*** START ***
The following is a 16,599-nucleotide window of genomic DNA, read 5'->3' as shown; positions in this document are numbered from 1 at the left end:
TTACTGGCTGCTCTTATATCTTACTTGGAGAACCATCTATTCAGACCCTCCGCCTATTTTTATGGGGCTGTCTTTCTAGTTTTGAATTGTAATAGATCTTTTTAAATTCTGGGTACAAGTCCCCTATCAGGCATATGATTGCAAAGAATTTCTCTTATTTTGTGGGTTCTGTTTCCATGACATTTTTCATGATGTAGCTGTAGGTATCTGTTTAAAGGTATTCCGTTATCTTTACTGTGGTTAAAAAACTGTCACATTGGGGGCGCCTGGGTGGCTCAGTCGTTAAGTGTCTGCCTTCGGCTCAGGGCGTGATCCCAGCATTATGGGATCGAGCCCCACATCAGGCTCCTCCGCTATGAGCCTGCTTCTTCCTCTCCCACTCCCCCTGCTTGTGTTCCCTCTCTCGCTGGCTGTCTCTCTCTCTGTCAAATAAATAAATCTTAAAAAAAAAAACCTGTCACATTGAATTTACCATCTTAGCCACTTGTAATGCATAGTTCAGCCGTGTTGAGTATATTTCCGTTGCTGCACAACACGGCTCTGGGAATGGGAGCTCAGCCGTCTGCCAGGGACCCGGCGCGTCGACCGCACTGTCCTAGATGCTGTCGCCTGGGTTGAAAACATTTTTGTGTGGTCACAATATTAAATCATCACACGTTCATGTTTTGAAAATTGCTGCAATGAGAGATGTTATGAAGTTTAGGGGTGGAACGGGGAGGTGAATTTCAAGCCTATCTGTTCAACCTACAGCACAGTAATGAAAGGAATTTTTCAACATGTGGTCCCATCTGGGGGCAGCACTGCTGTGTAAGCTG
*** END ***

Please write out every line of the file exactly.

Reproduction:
The following is a 16,599-nucleotide window of genomic DNA, read 5'->3' as shown; positions in this document are numbered from 1 at the left end:
TTACTGGCTGCTCTTATATCTTACTTGGAGAACCATCTATTCAGACCCTCCGCCTATTTTTATGGGGCTGTCTTTCTAGTTTTGAATTGTAATAGATCTTTTTAAATTCTGGGTACAAGTCCCCTATCAGGCATATGATTGCAAAGAATTTCTCTTATTTTGTGGGTTCTGTTTCCATGACATTTTTCATGATGTAGCTGTAGGTATCTGTTTAAAGGTATTCCGTTATCTTTACTGTGGTTAAAAAACTGTCACATTGGGGGCGCCTGGGTGGCTCAGTCGTTAAGTGTCTGCCTTCGGCTCAGGGCGTGATCCCAGCATTATGGGATCGAGCCCCACATCAGGCTCCTCCGCTATGAGCCTGCTTCTTCCTCTCCCACTCCCCCTGCTTGTGTTCCCTCTCTCGCTGGCTGTCTCTCTCTCTGTCAAATAAATAAATCTTAAAAAAAAAAACCTGTCACATTGAATTTACCATCTTAGCCACTTGTAATGCATAGTTCAGCCGTGTTGAGTATATTTCCGTTGCTGCACAACACGGCTCTGGGAATGGGAGCTCAGCCGTCTGCCAGGGACCCGGCGCGTCGACCGCACTGTCCTAGATGCTGTCGCCTGGGTTGAAAACATTTTTGTGTGGTCACAATATTAAATCATCACACGTTCATGTTTTGAAAATTGCTGCAATGAGAGATGTTATGAAGTTTAGGGGTGGAACGGGGAGGTGAATTTCAAGCCTATCTGTTCAACCTACAGCACAGTAATGAAAGGAATTTTTCAACATGTGGTCCCATCTGGGGGCAGCACTGCTGTGTAAGCTG